Monday, August 6, 2007

Writing for the Soul: Instruction and Advice from an Extraordinary Writing Life

by Jerry B. Jenkins

Available in hardback. Writers Digest Books, 2006; ISBN: 1582974179; 241 pages.

I am in the small club of people who have not read a single book in the Left Behind series. I do, however, recognize the success Jerry Jenkins has had as a result of writing those books. I also recognize that his journey as a writer didn't start with that series.
This book is a combination memoir and writing guide. Excerpts from a number of his works are sprinkled throughout the text. The tone is conversational, making this a quick read. It's great for writers and readers.
For fans of Jerry Jenkins, this is a sort of autobiography offering insights into his writing process and his path to success as an author. He starts in his teen years and goes through to the present.
For writers, this is a valuable resource. He details keys to balancing family with a writing career, maintaining authenticity in your spiritual walk and basics of getting published and polishing your craft. As a writer, I must say parts of his story were annoying. The man had a paying writing career before he was old enough to drive. Because I've started this journey much later in life, I am facing many struggles he seems to have skimmed over. He's got the most picturesque office. I know he's worked hard for it, but still ... my sinful nature (a.k.a. "jealousy") kept my eyes rolling as I read portions of his story.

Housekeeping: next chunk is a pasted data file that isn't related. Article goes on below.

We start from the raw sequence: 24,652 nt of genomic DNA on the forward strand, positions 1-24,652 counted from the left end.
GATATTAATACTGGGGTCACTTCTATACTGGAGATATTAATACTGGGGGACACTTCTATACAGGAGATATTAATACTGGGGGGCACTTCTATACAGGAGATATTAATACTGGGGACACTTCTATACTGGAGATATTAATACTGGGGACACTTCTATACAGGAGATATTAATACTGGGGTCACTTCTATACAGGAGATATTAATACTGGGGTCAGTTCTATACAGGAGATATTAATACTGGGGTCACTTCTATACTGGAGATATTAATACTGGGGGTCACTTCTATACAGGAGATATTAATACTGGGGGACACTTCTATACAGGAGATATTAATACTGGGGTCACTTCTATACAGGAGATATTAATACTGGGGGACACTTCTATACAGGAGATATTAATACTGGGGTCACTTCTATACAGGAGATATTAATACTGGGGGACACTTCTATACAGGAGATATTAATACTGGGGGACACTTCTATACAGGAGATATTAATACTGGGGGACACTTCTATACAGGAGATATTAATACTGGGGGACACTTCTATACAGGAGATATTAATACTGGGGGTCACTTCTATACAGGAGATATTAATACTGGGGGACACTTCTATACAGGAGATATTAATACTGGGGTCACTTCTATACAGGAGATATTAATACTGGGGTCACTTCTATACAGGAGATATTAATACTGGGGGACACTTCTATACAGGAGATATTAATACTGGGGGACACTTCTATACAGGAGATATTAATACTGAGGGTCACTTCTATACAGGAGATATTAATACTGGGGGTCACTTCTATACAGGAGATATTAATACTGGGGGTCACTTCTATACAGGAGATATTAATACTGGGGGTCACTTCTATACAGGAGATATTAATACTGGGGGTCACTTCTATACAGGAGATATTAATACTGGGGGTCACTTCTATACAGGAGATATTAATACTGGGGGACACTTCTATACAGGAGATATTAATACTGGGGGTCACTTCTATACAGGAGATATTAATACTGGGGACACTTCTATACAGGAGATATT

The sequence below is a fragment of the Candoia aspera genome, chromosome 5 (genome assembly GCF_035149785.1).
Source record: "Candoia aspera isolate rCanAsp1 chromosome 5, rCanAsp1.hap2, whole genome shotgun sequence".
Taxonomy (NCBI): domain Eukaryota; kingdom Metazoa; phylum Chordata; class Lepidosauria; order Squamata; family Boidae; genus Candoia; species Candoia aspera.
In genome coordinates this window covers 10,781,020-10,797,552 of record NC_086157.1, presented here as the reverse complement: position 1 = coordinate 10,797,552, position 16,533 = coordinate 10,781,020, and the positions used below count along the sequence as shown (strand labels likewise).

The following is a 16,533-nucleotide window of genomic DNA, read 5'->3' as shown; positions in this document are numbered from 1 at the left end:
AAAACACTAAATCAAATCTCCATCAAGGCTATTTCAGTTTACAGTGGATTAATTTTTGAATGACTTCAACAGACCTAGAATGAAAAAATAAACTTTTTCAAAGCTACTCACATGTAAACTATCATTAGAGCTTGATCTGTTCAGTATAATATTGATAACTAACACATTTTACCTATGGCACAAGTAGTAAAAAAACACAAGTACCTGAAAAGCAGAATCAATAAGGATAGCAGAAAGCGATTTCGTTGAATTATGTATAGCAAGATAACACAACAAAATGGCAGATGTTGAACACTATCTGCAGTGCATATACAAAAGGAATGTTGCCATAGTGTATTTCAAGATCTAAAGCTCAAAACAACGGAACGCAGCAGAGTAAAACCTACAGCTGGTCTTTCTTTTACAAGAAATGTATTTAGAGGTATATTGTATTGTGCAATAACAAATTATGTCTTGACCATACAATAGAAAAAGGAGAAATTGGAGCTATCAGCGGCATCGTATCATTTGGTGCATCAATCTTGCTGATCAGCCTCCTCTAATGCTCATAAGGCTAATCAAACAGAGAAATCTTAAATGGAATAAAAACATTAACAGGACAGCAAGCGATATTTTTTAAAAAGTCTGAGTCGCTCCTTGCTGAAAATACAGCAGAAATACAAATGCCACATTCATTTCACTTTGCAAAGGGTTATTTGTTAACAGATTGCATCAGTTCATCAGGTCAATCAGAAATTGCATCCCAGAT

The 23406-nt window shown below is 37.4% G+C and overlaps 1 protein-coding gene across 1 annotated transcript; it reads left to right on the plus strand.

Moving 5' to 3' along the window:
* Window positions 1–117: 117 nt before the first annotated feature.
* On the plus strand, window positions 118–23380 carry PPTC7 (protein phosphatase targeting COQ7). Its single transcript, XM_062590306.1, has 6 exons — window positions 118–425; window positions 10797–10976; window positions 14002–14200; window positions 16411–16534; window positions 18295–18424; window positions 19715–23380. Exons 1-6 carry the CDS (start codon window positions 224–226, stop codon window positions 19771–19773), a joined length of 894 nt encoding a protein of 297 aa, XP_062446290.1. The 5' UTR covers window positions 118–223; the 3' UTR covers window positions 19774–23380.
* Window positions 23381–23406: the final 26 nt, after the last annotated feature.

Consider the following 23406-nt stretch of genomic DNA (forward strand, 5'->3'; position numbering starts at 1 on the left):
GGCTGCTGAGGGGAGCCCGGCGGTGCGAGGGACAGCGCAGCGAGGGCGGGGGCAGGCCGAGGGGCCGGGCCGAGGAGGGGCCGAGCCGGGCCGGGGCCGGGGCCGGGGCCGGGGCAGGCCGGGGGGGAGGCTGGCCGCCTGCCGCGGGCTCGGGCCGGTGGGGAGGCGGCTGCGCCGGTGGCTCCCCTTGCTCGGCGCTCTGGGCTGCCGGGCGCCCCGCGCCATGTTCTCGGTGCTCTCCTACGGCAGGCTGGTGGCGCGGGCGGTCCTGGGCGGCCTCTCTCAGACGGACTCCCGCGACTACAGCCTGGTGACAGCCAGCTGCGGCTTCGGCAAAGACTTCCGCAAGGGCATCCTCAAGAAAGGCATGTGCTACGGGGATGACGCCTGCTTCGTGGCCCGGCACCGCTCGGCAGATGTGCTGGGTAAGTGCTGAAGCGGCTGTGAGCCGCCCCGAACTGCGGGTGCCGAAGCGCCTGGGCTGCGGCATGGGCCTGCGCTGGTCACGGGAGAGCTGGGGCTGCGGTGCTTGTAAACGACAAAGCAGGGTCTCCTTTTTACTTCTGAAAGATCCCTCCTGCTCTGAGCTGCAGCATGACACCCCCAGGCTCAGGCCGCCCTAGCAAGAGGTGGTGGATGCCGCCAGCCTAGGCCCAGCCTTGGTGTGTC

The title is misleading. There was not much in this book on addressing soul issues through writing. It offered little help toward reaching others with the Gospel or even encouraging them in their spiritual walks. As noted above, it is for both readers and writers, more of an autobiographical work than a guidebook for "writing for the soul". If you're looking for something like that, see my review on James Watkin's book: Communicate to Change Lives.
Final Thoughts: Overall this was a great read. I recommend it both for fans of Jerry Jenkins and for those who hope to mimic his success.


Sally Ferguson said...

I'm glad I'm not the only one left, who has not read Left Behind! I appreciate your take on the approach of the book. Jerry Jenkins has quite a story. But I am not looking for an autobiography. It helps me to know that I can still look to Jim Watkins for writing advice.

Tanya said...

Glad you found the review useful! :) I think you'll really enjoy Watkin's book.